JPH08118808A (en) * 1994-10-21 1996-05-14 Ricoh Co Ltd Thermal recording material
JPH08197848A (en) * 1995-01-30 1996-08-06 New Oji Paper Co Ltd Pressure sensitive adhesive label for thermal recording
JPH08310131A (en) * 1995-03-10 1996-11-26 Ricoh Co Ltd Thermal recording material
JPH08253264A (en) * 1995-03-20 1996-10-01 Fuji Photo Film Co Ltd Packing of multicolor thermal recording material
JP3575123B2 (en) * 1995-03-30 2004-10-13 王子製紙株式会社 The heat-sensitive recording material
JPH09142018A (en) * 1995-11-17 1997-06-03 Mitsubishi Paper Mills Ltd Thermosensitive recording material
JPH09193550A (en) * 1996-01-17 1997-07-29 Ricoh Co Ltd Thermal recording material
JP3736885B2 (en) * 1996-02-21 2006-01-18 株式会社三光開発科学研究所 Sulfonyl compound and heat-sensitive recording material using the same
JPH09314999A (en) * 1996-05-31 1997-12-09 Nippon Paper Ind Co Ltd Thermal recording paper
JP3780463B2 (en) * 1996-12-25 2006-05-31 北越製紙株式会社 Heat-sensitive recording material
JP4156724B2 (en) * 1998-10-09 2008-09-24 富士フイルム株式会社 Heat-sensitive recording material
JP2000247038A (en) * 1999-03-03 2000-09-12 Fuji Photo Film Co Ltd Thermal recording material
JP4057737B2 (en) * 1999-03-25 2008-03-05 富士フイルム株式会社 Thermal or thermal development recording material and a method of manufacturing the same
JP2000345067A (en) * 1999-06-03 2000-12-12 Mitsui Chemicals Inc Developer composition and thermal recording material
JP2001018526A (en) * 1999-07-07 2001-01-23 Mitsubishi Paper Mills Ltd Thermosensitive recording material and manufacture thereof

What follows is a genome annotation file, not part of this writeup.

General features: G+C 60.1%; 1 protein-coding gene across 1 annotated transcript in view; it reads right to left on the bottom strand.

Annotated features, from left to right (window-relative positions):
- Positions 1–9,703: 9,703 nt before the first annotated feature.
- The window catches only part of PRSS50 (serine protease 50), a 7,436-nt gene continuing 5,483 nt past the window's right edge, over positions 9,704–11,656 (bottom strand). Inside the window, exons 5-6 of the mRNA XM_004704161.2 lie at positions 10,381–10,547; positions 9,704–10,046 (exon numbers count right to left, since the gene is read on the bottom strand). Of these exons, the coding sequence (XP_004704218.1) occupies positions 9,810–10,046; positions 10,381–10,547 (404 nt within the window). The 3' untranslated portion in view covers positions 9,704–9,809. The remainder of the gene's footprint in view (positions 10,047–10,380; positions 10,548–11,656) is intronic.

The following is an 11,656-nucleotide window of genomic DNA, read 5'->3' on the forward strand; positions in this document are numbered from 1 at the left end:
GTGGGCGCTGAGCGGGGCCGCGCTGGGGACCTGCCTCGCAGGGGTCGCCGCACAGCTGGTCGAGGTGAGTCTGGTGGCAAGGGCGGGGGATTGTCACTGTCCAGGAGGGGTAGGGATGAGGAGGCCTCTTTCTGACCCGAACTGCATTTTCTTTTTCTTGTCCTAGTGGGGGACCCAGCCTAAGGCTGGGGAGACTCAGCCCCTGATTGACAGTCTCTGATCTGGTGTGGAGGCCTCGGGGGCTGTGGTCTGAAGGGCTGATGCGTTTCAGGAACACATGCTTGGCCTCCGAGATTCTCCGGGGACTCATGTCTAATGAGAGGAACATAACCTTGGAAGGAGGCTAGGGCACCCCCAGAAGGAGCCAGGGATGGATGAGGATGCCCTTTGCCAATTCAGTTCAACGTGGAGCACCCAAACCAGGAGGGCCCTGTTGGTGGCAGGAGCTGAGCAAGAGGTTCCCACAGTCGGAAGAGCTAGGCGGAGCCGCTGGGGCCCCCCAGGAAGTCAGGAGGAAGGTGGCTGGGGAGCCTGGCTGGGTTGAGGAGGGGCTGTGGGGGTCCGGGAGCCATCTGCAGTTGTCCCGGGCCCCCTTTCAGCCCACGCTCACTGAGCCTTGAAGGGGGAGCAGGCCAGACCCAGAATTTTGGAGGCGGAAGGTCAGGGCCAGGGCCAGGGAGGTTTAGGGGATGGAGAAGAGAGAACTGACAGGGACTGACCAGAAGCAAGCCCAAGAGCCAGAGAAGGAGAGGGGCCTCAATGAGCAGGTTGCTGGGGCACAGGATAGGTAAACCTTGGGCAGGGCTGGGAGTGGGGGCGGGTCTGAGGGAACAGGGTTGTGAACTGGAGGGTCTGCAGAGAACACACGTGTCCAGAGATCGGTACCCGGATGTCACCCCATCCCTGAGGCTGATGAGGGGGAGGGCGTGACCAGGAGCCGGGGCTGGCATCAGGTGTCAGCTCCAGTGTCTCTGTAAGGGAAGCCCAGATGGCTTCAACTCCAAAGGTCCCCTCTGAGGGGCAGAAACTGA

JP2001063210A (en) * 1999-08-25 2001-03-13 Ricoh Co Ltd Thermal recording method and thermal recording material
JP2001219651A (en) * 2000-02-10 2001-08-14 General Kk Heat-sensitive recording body
JP2001293956A (en) * 2000-04-11 2001-10-23 Mitsubishi Paper Mills Ltd Manufacturing method for information recording material
JP2002127604A (en) * 2000-10-24 2002-05-08 Fuji Photo Film Co Ltd Heat-sensitive recording material

Patent Citations (26)

* Cited by examiner, † Cited by third party
Publication number Priority date Publication date Assignee Title
US4414259A (en) * 1979-05-23 1983-11-08 Kanzaki Paper Manufacturing Co., Ltd. Heat-sensitive record material
US4396684A (en) * 1979-07-20 1983-08-02 Mitsubishi Paper Mills, Ltd. Heat-sensitive recording paper causing reduced thermal head abrasion
US4585483A (en) * 1983-05-20 1986-04-29 Fuji Photo Film Co., Ltd. Recording materials
US5068133A (en) * 1987-10-27 1991-11-26 Mitsubishi Paper Mills, Limited Process for producing heat-sensitive recording material using roll blade coating
US5071821A (en) * 1988-05-20 1991-12-10 The Wiggins Teape Group Limited Thermal record material
US5112789A (en) * 1988-09-30 1992-05-12 Union Carbide Chemicals & Plastics Technology Corporation Alkoxylation catalysis
US5120702A (en) * 1989-07-26 1992-06-09 Jujo Paper Co., Ltd. Heat-sensitive recording material
US5112798A (en) * 1989-10-13 1992-05-12 Mitsubishi Paper Mills Limited Heat-sensitive recording sheet
US5058133A (en) * 1990-08-10 1991-10-15 Ascend Communications, Inc. Method and apparatus for digital communication
US5446009A (en) * 1992-11-20 1995-08-29 Nippon Paper Industries Co., Ltd. Thermal recording sheet
US5623298A (en) * 1993-06-30 1997-04-22 Rohm Co., Ltd. Glazed layer for a thermal print head
US5847744A (en) * 1995-02-07 1998-12-08 Rohm Co., Ltd. Thin-film thermal print head and method of producing same
US5721190A (en) * 1995-07-04 1998-02-24 Ricoh Company, Ltd. Thermosensitive recording medium
US6410479B1 (en) * 1998-10-29 2002-06-25 Nippon Paper Industries Co Ltd Thermally sensitive recording medium
US6497926B1 (en) * 1999-07-07 2002-12-24 Mitsubishi Paper Mills Ltd. Method of producing information recording material
US6596358B1 (en) * 1999-08-27 2003-07-22 Nippon Paper Industries Co Ltd Thermally sensitive recording type adhesive level